Small businesses are the largest employers in New Jersey. These enterprises are the heart of the middle class, because they provide the income that residents need to survive in this expensive state. Increasing the number of successful entrepreneurial businesses in New Jersey is the only sustainable way to generate the tax revenue and employment necessary to reduce taxes and help the state through its current fiscal crisis. This is especially true in the poorest urban communities.
I believe that the best social program is a job. The quickest way to turn around low-income communities is to create new jobs that provide previously poor households with the income they need to pay their monthly bills on time. The Unemployment Rate Index is a measure I developed to estimate the number of jobs required to make the municipal unemployment rate equivalent to the state unemployment rate. To calculate the URI, I subtracted the state unemployment rate percentage as determined by the federal Bureau of Labor Statistics (4% in 2019) from the municipal unemployment percentage calculated by the U.S. Census. I then multiplied that percentage difference by the municipal population. The resulting number represents the number of new jobs needed for the municipality to have the same unemployment rate as the state.
The URI results are insightful because they suggest that, in Newark, an increase of 23,768 jobs would significantly increase student academic achievement, reduce crime and enhance the quality of life in the city. However, in Jersey City, only 7,113 new jobs are needed to make the same transformation.
The most effective way to create these jobs is for the state to provide the tax incentives, regulation relief and financial support that local entrepreneurs need to help them increase profitability and employment in the local community. I believe that Gov. Phil Murphy’s administration and the New Jersey Legislature should work together to create these needed jobs through “Entrepreneur Zones,” or “EZones,” within the poorest sections of the new Opportunity Zones.
The Tax Cuts and Jobs Act passed by Congress in 2017 contains a unique economic development and tax incentive called Opportunity Zones. This program was designed to encourage long-term private capital investment in low-income communities in the United States. The purpose of this tax incentive is to spur economic development and job creation in distressed communities by providing tax incentives to investors. However, Opportunity Zones encourage investment in real estate assets, not risky entrepreneurial businesses in poor communities.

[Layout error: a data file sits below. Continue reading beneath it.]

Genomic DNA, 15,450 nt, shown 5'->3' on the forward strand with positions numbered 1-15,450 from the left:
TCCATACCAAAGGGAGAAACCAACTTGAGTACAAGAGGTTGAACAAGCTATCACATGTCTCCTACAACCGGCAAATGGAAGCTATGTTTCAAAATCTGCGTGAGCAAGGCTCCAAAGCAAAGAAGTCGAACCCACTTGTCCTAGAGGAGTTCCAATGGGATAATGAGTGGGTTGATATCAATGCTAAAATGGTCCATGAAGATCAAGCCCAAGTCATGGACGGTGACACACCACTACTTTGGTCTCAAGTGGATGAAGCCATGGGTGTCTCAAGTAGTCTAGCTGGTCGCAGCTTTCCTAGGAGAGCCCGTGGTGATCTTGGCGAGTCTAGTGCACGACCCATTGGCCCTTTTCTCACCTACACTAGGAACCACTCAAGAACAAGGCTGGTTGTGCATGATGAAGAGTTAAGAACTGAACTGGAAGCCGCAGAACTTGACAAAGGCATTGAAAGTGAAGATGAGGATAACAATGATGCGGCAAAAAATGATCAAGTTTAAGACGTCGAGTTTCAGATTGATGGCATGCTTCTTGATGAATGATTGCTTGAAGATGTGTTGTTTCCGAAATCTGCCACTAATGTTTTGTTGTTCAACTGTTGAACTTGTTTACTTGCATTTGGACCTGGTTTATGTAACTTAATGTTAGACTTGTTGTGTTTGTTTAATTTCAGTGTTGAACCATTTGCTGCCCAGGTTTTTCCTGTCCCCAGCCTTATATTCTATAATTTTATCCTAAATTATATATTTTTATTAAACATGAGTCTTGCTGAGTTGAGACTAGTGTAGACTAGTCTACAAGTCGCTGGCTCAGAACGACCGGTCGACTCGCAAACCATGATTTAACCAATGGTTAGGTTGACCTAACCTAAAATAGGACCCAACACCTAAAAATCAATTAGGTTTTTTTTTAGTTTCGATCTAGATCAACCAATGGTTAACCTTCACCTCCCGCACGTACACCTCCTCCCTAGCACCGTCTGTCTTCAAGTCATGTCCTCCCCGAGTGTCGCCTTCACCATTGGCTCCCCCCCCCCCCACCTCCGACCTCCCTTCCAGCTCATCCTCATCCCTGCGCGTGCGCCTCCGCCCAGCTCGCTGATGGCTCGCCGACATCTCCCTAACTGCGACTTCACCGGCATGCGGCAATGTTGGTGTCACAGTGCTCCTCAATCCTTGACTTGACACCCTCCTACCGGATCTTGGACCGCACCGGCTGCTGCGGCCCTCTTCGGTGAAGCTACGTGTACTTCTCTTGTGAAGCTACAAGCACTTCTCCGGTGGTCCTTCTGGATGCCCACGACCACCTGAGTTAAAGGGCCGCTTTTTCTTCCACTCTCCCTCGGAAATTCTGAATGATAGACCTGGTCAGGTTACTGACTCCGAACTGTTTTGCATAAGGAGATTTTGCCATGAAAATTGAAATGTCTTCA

I am suggesting that Entrepreneur Zone legislation be created to ensure that a significant amount of the money invested in Opportunity Zones is focused on increasing the number of jobs and business tax revenue for both the municipality and the state. The establishment of Entrepreneur Zones should ensure that investments in Opportunity Zone locations are more impactful than they were in Enterprise Zones.
However, these jobs created should pay sufficient income to enable households to pay their basic expenses. Using the MIT Living Wage Calculator and the U.S. Census, I developed a measure of poverty called the Living Wage Index or “LWI.” This measure indicates the percentage of households in any municipality in New Jersey that earn sufficient income to pay their basic bills. This data suggests that there is a major economic crisis in eight major New Jersey cities, including Asbury Park, Atlantic City, Camden, Jersey City, Newark, New Brunswick, Paterson and Trenton. Tragically, there are 144,634 households in Newark and 97,498 households who do not earn enough money to pay their basic bills.
The only sustainable way to increase jobs and the LWI is for state and local governments to create Entrepreneur Zones and provide the incentives necessary to help these businesses succeed and create local jobs paying sufficient income.
Dale G. Caldwell is the executive director at Fairleigh Dickinson University’s Rothman Institute of Innovation and Entrepreneurship.